All Aboard Harvest | Steph: Feelin’ the heat
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Steph: Feelin’ the heat

Until today, you couldn’t yank my brother out of the combine with a pry bar. Ever since we got our 9065 New Holland last fall, he can’t get enough of its bells and whistles. On average, Brandon is able to go between 6 and 7mph. When the straw was so tough in our field this afternoon and he was only able to go 3.5mph max, he wanted out. Dad drove combine for the most consecutive hours he has all harvest so far. The tough straw did bear yields in the high 70s so it was hard to complain. Tests weights were in the mid 60s and moisture ranged from 8 to 10 percent.

Also, it was flippin’ hot today. Our high was 106 degrees. We were in the “red flag” area according to the weather reports on the radio.

Harvest tip: Empty trucks pulling into the field from the elevator should always park BEHIND any other truck in the field. Budging is not allowed. And park in a straight line. Crooked truck lines look sloppy.

SO-St. Francis, Kan.

Dad, cutting wheat north of St. Francis.

SO-St. Francis, Kan.

Throughout the day, the lines at the elevator got longer and longer. I got a lot of reading done today!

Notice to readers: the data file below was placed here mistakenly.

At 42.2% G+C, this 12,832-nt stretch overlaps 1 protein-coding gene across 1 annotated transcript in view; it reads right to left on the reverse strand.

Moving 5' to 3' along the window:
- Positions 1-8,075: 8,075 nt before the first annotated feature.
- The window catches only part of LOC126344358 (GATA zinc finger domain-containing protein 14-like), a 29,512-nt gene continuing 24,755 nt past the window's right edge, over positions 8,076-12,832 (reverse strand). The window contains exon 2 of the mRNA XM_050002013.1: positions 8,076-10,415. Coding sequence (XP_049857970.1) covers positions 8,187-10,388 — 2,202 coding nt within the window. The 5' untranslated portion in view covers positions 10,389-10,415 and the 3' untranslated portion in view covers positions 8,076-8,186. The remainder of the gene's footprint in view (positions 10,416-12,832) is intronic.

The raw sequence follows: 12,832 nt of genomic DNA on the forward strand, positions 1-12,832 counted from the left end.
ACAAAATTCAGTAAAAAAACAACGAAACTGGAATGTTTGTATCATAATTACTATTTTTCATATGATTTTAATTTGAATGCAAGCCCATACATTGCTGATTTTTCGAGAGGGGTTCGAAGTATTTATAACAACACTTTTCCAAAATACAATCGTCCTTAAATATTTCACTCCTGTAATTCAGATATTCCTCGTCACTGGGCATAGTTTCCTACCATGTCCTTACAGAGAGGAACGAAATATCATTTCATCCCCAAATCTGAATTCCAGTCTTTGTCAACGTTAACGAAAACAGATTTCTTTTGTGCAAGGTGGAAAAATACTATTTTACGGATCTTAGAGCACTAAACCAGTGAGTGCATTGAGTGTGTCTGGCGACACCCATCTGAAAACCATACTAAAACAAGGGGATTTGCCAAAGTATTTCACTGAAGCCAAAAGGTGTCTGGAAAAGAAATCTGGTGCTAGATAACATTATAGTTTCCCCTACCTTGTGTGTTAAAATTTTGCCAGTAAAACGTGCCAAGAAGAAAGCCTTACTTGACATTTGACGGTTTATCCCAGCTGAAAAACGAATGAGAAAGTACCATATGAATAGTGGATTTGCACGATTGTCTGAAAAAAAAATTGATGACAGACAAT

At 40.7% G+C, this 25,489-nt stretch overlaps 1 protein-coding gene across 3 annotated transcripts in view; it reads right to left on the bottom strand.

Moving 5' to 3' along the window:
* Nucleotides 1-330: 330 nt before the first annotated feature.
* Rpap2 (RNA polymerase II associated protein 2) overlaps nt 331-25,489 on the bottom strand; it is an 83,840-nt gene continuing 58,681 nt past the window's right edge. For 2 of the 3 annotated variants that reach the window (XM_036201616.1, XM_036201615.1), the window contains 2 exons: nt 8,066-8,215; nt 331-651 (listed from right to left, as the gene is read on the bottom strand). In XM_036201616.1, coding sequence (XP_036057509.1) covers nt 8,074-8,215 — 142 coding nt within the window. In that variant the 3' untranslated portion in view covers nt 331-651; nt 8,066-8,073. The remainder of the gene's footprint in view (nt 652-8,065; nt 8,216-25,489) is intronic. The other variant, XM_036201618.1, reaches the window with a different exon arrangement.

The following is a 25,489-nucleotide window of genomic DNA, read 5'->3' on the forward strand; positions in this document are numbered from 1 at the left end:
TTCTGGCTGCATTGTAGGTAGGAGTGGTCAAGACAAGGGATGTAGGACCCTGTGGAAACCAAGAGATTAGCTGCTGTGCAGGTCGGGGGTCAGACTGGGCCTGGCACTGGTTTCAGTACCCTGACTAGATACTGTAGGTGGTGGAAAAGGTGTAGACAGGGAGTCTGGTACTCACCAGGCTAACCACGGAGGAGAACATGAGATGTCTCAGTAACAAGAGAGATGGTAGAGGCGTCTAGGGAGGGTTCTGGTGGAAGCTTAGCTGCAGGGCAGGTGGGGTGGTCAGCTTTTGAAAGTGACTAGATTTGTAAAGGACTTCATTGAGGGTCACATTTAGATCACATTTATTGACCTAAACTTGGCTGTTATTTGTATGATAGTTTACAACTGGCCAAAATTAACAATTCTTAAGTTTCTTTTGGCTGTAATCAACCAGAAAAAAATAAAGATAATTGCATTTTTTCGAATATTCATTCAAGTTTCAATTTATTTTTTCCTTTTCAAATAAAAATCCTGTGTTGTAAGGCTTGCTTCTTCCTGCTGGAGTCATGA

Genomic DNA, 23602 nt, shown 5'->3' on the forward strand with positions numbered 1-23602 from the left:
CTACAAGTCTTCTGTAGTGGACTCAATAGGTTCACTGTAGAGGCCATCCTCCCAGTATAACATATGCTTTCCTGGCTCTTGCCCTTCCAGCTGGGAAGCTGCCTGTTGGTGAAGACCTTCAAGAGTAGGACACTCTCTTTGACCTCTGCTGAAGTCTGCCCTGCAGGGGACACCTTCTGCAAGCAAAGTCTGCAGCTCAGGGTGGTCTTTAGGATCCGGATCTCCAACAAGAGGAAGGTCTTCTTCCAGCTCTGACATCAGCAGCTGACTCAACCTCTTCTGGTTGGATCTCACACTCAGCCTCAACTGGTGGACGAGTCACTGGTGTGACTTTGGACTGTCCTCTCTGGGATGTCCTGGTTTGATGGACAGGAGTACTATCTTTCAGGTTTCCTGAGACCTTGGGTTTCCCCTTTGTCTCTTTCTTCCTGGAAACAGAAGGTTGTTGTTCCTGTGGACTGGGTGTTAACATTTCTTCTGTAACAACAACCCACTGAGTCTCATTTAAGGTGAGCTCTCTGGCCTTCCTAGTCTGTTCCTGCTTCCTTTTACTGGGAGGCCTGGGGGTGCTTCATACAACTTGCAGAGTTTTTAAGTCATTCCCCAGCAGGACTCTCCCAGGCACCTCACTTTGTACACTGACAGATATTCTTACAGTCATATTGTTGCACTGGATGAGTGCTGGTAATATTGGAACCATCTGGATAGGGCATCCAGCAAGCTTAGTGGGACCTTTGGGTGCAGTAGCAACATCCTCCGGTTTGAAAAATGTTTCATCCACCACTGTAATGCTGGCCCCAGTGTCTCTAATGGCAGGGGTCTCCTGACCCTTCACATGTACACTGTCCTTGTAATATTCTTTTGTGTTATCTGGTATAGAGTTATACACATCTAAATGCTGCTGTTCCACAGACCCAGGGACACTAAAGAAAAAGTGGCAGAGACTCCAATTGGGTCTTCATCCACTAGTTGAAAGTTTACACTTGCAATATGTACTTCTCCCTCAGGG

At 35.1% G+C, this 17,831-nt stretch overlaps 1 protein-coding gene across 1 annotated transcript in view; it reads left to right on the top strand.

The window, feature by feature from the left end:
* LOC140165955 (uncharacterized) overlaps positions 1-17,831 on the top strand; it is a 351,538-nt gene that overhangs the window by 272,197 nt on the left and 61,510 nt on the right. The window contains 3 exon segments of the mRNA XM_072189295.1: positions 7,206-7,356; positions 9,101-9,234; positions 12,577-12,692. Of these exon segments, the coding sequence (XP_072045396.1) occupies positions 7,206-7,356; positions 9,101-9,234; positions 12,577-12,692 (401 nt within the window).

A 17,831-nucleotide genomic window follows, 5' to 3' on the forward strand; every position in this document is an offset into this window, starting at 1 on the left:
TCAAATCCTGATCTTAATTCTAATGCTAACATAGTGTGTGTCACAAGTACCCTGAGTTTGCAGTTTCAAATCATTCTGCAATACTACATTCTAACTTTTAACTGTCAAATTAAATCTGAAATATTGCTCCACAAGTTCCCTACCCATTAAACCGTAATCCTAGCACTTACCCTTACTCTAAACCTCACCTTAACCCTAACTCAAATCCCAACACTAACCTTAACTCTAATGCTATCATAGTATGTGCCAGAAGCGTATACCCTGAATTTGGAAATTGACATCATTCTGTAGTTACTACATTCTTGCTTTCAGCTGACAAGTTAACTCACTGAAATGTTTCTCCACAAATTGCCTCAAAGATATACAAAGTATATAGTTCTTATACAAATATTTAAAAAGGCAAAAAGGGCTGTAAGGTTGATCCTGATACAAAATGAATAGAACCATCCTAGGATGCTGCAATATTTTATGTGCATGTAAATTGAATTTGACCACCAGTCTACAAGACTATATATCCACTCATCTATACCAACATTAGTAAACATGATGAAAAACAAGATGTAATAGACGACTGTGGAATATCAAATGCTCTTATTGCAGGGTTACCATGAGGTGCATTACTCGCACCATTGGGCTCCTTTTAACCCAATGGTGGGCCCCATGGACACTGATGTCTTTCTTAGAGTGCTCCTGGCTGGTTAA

SO-St. Francis, Kan.

Our farmer, Randy, gives a little wave as he goes by.

SO-St. Francis, Kan.

Dad savoring his moments in the combine, unloading into Brandon in the grain cart.

All Aboard Harvest is sponsored by High Plains Journal and Syngenta. You can contact Stephanie at

  • Brad S
    Posted at 14:01h, 19 June

    I’ve silently watched all of the wheat harvest posts on this site for several years now. Thank you so much to all of the contributors!! I just had to comment that your “Harvest tips” – things that only someone who’s actually worked in a harvest field would think of – are hilarious! It’s been many years since I spent the annual 1-2 weeks of long, tiring, yet highly rewarding days in our family’s wheat harvest fields just across the Colorado border from St. Francis. Straight, first-in-first-out truck lines and combine dumping whenever grain cart is present were things we took for granted in the field … until someone failed to follow these standard procedures. Your pictures from the loader scoop are a great unique addition also. That loader gets a little “floppy” when it’s that high and the tractor hits a bump, huh. I anxiously look forward to your next harvest tip.